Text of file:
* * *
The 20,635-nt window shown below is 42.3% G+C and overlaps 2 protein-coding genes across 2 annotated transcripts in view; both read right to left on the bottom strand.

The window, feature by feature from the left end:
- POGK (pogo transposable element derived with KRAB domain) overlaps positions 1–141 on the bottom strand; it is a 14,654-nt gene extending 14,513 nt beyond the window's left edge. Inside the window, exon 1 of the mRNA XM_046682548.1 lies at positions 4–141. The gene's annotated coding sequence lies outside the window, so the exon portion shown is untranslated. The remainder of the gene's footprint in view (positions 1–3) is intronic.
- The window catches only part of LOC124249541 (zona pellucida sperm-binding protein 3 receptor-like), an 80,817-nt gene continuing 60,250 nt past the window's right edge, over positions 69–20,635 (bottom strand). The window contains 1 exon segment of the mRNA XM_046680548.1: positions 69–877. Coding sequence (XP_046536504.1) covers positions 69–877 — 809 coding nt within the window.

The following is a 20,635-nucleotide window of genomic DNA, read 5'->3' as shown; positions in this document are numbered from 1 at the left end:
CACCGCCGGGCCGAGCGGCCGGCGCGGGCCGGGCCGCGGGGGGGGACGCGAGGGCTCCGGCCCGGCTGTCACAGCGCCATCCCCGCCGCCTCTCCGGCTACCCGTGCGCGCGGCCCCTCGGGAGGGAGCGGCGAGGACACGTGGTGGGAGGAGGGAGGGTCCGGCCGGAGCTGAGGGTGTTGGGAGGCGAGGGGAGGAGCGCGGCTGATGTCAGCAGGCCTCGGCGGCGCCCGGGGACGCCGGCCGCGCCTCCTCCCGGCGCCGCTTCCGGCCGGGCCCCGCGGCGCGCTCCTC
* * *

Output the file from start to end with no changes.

The 20,635-nt window shown below is 42.3% G+C and overlaps 2 protein-coding genes across 2 annotated transcripts in view; both read right to left on the bottom strand.

The window, feature by feature from the left end:
- POGK (pogo transposable element derived with KRAB domain) overlaps positions 1–141 on the bottom strand; it is a 14,654-nt gene extending 14,513 nt beyond the window's left edge. Inside the window, exon 1 of the mRNA XM_046682548.1 lies at positions 4–141. The gene's annotated coding sequence lies outside the window, so the exon portion shown is untranslated. The remainder of the gene's footprint in view (positions 1–3) is intronic.
- The window catches only part of LOC124249541 (zona pellucida sperm-binding protein 3 receptor-like), an 80,817-nt gene continuing 60,250 nt past the window's right edge, over positions 69–20,635 (bottom strand). The window contains 1 exon segment of the mRNA XM_046680548.1: positions 69–877. Coding sequence (XP_046536504.1) covers positions 69–877 — 809 coding nt within the window.

The following is a 20,635-nucleotide window of genomic DNA, read 5'->3' as shown; positions in this document are numbered from 1 at the left end:
CACCGCCGGGCCGAGCGGCCGGCGCGGGCCGGGCCGCGGGGGGGGACGCGAGGGCTCCGGCCCGGCTGTCACAGCGCCATCCCCGCCGCCTCTCCGGCTACCCGTGCGCGCGGCCCCTCGGGAGGGAGCGGCGAGGACACGTGGTGGGAGGAGGGAGGGTCCGGCCGGAGCTGAGGGTGTTGGGAGGCGAGGGGAGGAGCGCGGCTGATGTCAGCAGGCCTCGGCGGCGCCCGGGGACGCCGGCCGCGCCTCCTCCCGGCGCCGCTTCCGGCCGGGCCCCGCGGCGCGCTCCTC